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5 Challenges Stopping Organizations From Going Passwordless

Updated: Oct 5

Everyone is aware that passwords are bad but we’re seemingly held hostage by them. They can be easily stolen and used to take over a user’s account. They’re inconvenient as people tend to forget them, write them on notes, and often reuse them across all different systems and services making the security problems even worse.


Even after acknowledging all of this, passwords and their legacy issues still continue to plague us. Why is it so hard to get rid of them? These are the top 5 challenges enterprises must address if they want to move to a future without passwords:


Limited Availability of Devices With Biometrics


When people think of password replacement they typically think of biometrics such as face recognition and fingerprint scanning. These tools have become more widespread however aren’t available on every device, especially older mobile phones, laptops, and desktop workstations. Without support for common biometric authentication technologies, it’s difficult to eliminate passwords using biometrics alone where it may take years before every device can be supported.


Many organizations are also wary of accuracy of biometrics where malfunctions or failed authentication attempts fall back to PIN codes and passwords to avoid users being locked out of their accounts. For this reason alone, many enterprises feel they must retain passwords as a means of last resort to allow access to accounts.


Biometrics are one of many ways to eliminate passwords but require more than considerations for convenience. Multiple authentication methods can be combined to overcome these challenges to provide password elimination that’s both convenient and secure.


The Need For Secure Device Registration and Replacement


Biometric authentication relies on the device for enrollment, biometric storage, and user validation. The device communicates to the service to let it know that the user has successfully authenticated. When users replace devices, the data on the old device doesn’t get transferred to the new one where the service has no way of authenticating to the user’s biometric data. The service needs a way to register the new device to the user.


For many organizations, passwords are still the easiest and most convenient way to accomplish device replacements. Although easy, this process opens up risks for bad actors to register replacement devices and hijack user accounts. There are many better alternatives than passwords that provide secure device re-registration that are both more secure and more convenient for the end user.


Passwords Are Embedded Throughout Legacy Systems


Most legacy systems use old protocols, such as RADIUS, that rely on passwords. These older systems are difficult to manage and maintain, and typically they use an organizational identity store like LDAP for password authentication. In these situations the identity store needs to continue supporting passwords as long as these legacy systems are in place.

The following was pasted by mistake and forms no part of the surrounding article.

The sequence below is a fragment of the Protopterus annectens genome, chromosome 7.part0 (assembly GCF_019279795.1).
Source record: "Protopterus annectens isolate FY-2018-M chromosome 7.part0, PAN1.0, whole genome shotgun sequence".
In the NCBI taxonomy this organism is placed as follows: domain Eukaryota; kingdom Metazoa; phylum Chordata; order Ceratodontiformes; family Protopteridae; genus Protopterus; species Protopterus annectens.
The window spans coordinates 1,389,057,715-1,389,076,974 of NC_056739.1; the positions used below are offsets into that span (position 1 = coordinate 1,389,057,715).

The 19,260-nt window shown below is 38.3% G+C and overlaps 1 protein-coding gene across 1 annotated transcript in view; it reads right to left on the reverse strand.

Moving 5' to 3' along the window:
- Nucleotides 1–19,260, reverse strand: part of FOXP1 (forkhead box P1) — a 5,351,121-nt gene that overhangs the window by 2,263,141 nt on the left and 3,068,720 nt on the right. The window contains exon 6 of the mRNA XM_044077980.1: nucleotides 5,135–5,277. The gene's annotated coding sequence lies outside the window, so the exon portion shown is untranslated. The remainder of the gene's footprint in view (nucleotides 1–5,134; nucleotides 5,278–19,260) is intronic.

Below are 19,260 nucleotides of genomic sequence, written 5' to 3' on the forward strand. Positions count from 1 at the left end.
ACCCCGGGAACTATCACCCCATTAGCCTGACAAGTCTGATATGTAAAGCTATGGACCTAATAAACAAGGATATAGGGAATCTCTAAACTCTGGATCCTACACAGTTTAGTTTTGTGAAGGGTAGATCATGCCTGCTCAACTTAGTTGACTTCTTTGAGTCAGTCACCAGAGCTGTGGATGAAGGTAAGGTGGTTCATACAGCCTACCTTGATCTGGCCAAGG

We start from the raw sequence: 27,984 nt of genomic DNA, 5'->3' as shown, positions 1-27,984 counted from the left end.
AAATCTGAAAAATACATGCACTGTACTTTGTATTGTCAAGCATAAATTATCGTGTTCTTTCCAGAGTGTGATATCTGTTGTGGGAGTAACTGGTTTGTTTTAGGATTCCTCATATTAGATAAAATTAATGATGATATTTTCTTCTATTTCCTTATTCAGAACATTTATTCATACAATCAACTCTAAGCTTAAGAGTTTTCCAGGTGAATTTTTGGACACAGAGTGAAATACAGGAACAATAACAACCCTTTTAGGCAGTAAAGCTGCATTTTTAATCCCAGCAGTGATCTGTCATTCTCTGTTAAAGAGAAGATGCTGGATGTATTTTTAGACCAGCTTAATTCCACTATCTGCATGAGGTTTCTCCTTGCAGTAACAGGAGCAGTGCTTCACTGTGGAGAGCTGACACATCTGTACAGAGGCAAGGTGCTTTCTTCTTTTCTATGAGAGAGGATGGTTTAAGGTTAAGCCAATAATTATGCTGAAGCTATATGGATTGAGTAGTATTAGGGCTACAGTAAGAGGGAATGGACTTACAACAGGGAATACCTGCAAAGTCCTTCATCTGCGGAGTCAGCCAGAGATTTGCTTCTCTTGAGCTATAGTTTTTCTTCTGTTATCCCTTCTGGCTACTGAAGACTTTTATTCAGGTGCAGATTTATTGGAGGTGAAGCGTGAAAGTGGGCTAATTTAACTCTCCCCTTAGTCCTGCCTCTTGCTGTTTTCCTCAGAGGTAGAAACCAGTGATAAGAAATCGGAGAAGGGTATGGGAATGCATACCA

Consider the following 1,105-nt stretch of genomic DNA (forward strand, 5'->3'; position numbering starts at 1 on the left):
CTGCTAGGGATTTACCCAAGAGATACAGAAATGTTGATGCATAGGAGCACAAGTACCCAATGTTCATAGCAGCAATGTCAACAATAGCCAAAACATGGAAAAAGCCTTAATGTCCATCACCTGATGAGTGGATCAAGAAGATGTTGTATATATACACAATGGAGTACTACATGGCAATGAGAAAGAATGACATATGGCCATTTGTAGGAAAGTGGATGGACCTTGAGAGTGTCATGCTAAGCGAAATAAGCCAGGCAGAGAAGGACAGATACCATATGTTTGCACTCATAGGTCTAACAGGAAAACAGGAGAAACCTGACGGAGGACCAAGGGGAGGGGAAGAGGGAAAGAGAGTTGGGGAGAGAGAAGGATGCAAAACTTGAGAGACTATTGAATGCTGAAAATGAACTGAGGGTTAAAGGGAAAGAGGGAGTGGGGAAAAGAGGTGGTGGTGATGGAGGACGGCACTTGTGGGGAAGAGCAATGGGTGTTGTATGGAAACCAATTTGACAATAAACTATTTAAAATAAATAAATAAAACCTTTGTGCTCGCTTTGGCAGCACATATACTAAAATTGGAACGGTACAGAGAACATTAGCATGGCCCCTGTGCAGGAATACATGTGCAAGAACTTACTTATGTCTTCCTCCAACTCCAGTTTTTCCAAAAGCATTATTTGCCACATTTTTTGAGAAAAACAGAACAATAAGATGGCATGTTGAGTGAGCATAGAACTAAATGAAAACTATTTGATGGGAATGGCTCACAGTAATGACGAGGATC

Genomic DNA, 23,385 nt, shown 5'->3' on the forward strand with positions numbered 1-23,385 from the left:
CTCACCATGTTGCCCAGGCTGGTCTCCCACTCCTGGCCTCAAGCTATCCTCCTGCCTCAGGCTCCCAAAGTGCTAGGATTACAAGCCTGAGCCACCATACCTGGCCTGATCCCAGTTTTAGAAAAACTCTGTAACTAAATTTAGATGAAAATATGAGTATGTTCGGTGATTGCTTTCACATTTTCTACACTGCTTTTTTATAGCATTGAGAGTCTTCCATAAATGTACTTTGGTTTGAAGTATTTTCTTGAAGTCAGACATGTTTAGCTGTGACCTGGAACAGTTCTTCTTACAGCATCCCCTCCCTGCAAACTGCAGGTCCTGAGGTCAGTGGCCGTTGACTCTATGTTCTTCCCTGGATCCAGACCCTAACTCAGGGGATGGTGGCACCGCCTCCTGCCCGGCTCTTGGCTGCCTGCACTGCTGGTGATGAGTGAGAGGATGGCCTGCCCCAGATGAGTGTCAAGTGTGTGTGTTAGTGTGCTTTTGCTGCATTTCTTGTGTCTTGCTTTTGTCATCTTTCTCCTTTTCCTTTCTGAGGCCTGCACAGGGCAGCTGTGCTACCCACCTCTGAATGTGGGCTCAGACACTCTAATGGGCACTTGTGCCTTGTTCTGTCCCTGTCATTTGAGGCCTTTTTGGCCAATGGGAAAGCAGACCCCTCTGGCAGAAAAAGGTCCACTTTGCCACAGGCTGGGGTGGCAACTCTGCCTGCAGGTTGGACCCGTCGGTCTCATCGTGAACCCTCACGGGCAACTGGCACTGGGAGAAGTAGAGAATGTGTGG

Many organizations stop here not realizing there are solutions to eliminating passwords without having to touch the legacy system. It’s not simple, but usually there are a few workarounds that can be employed depending on the architecture and systems in use.


Two-Factor Authentication Tied to Passwords

Many organizations are required to use multi-factor authentication to comply with various identity-related regulations. The easiest way to address multi-factor authentication (MFA) is to keep password-based credentials then implement another factor on top of it such as email-based one-time-codes. Unfortunately not only have these organizations not eliminated passwords, they’ve actually made it even more difficult for users to log in.


With about the same amount of effort to deploy an MFA product, organizations can deploy a completely passwordless solution that’s more secure and more convenient.


Passwords Deeply Ingrained in Existing Identity Infrastructure


Passwords are considered to be very easy to integrate into nearly any system, no matter how old. Every identity management solution supports them out of the box and every service uses them as the default option. However, the more you rely on them the harder it will be to get rid of them in the long run.


The effort required to build a new service or an application that is completely passwordless isn’t much more than would be needed to simply deploy a password-based solution. The latest identity and authentication technologies provide passwordless options that are easy to integrate and maintain.


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